Calling the Internet the "first marketing medium to offer global reach," Jupiter Communications Inc., a research firm specializing in Internet commerce, said that total online advertising revenues are expected to grow to $28 billion worldwide by 2005. That figure is up from 1999 online ad revenues of $4.3 billion.
But Jupiter also says that the majority of companies that market globally will be ill-prepared to leverage the Internet to communicate with consumers worldwide.
Jupiter Communications released these findings today before the Global Online Advertising Forum, taking place Monday and Tuesday in Cannes, France. According to the research firm, current online spending was calculated based on public financial filings and extensive interviews with online ad sellers. Based upon this information, Jupiter says it generated forecasts taking into account current online penetration and usage behavior, future size of the online audience, Internet commerce potential, off-line ad spending, media consumption and supply-side growth estimates.
According to the research, nearly 6 percent of all global advertising revenue is expected to be spent on the Web by 2005. Jupiter analysts believe that this growth will partly be driven by the rise in online population worldwide, which Jupiter says will more than double within the next five years, rocketing from 300 million present users to 800 million users in 2005.
Even though Jupiter says that the expected growth in audience and ad dollars provides many opportunities for global brands looking to move beyond traditional advertising inefficiencies when communicating with consumers worldwide, there will be challenges. These challenges include a dependence on regional media-buying efforts, lack of adoption of innovative online ad models, and integration snags over both media and platforms.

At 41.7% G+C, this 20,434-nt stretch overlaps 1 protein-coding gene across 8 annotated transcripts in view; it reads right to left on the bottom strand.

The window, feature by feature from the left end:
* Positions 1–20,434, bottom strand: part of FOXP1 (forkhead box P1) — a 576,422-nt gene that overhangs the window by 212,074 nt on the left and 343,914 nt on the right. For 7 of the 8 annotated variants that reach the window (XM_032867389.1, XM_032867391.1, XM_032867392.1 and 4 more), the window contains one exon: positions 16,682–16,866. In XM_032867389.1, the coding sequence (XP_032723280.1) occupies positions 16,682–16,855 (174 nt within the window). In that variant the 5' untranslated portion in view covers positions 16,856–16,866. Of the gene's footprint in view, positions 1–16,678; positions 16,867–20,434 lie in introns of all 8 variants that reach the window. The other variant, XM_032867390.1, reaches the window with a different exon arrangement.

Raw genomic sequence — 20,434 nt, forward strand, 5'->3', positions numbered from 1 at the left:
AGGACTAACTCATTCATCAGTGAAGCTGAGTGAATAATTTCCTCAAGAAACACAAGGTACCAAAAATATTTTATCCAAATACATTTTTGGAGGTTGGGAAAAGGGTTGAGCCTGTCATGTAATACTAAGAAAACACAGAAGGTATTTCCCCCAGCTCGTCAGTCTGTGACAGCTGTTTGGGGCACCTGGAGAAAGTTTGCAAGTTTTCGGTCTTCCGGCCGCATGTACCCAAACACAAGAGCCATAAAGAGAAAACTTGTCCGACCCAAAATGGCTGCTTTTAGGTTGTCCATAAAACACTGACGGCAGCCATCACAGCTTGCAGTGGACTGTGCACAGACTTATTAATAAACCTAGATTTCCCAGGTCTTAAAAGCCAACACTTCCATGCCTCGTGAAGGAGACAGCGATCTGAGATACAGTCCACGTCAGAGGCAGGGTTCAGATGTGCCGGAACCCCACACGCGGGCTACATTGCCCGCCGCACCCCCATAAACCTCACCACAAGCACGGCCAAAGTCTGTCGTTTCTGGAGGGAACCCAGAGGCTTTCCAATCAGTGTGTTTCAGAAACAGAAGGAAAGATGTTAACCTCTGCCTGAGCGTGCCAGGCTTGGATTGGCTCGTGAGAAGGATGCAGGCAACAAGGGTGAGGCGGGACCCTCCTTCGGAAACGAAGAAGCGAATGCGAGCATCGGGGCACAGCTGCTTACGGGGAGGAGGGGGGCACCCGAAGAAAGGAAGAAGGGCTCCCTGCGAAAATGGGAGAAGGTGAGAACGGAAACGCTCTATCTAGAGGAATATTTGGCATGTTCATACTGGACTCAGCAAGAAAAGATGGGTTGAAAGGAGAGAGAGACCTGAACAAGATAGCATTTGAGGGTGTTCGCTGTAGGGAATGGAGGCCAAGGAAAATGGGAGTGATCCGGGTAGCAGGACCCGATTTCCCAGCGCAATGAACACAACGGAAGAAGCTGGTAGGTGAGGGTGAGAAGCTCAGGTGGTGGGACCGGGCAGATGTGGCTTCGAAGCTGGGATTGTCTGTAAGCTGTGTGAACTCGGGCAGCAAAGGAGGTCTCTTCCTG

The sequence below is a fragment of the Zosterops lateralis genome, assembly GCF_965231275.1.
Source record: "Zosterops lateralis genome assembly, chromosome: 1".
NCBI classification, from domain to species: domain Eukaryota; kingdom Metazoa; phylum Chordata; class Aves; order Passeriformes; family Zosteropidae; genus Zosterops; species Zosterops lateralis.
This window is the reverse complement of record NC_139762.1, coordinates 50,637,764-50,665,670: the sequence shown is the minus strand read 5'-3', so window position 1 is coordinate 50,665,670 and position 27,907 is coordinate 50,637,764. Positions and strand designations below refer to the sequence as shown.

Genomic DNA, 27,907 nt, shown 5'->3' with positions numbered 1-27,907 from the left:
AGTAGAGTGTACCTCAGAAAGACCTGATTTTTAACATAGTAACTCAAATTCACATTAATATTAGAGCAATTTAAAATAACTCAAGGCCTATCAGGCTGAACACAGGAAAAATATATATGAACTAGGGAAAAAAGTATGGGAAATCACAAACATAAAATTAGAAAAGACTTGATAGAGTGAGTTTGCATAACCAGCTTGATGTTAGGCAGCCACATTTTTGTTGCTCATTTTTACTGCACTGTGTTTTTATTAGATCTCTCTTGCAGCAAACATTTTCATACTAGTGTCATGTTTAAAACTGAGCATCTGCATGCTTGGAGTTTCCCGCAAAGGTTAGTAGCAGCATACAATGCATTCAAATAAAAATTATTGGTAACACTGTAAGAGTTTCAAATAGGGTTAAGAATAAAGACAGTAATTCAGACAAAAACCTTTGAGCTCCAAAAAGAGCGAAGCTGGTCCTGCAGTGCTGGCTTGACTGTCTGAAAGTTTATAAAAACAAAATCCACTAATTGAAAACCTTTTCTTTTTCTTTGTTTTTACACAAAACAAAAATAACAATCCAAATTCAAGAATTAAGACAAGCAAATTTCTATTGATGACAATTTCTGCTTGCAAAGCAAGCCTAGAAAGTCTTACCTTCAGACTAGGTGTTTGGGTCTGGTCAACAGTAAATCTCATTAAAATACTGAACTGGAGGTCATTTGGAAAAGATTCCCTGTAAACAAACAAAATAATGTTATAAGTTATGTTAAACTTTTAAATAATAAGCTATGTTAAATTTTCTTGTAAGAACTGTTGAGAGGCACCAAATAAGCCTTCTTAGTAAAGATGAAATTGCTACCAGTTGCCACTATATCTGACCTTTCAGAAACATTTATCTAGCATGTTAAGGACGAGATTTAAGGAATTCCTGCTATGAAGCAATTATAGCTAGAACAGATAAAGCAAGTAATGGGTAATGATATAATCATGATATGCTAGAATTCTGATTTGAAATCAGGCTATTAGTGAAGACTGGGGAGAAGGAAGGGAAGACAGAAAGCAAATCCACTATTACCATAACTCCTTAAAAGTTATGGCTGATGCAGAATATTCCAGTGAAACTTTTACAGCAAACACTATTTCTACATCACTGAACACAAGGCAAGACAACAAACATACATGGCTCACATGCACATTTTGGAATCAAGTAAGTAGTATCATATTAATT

Jupiter believes that these challenges will limit businesses in their efforts to use the Internet to drive effective communication on a global basis.
"While the numbers paint a compelling picture for the Web as a global channel for advertisers, there are significant hurdles to making the Internet a superior global communication tool," said Evan Neufield, vice president of international research for Jupiter, in a statement prepared to coincide with the Global Online Advertising Forum. "The challenges are commensurate with the opportunities," he said. "Brands that can innovate and adapt to the increasingly fragmented media mix online and off-line, realize and overcome traditional inefficiencies in the way in which they communicate with consumers globally will become global winners, as will media companies and agencies that partner with them to achieve these ends."
Neufeld identifies several specific challenges that marketers will face. Among them is the concern that significant differences in the market sophistication, coupled with hesitancy of advertising to move from regionally focused media buying, will limit effective global reach. As an example, Jupiter cites that online ad spending totaled $3.5 billion in North America in 1999, while Western Europe - the world's second largest market - accounted for only $400 million, nearly nine times less. Asian ad spending was even smaller, with only $200 million spent on online advertising in 1999.
According to Neufeld, media buyers and sellers are historically hesitant to embrace innovation in media and pricing models. With as few as one in five publishers offering results-based pricing, he believes that the efficiencies that the Internet can and will offer over traditional marketing media will be limited.
Finally, Neufeld believes that the inability of traditional players and agencies to conduct highly integrated campaigns across media will be exacerbated by increasingly more complex platform issues; especially with the growth of non-PC access such as via wireless devices and interactive digital TV becoming increasingly commonplace.
Sherman Fridman, Newsbytes, June 19, 2000
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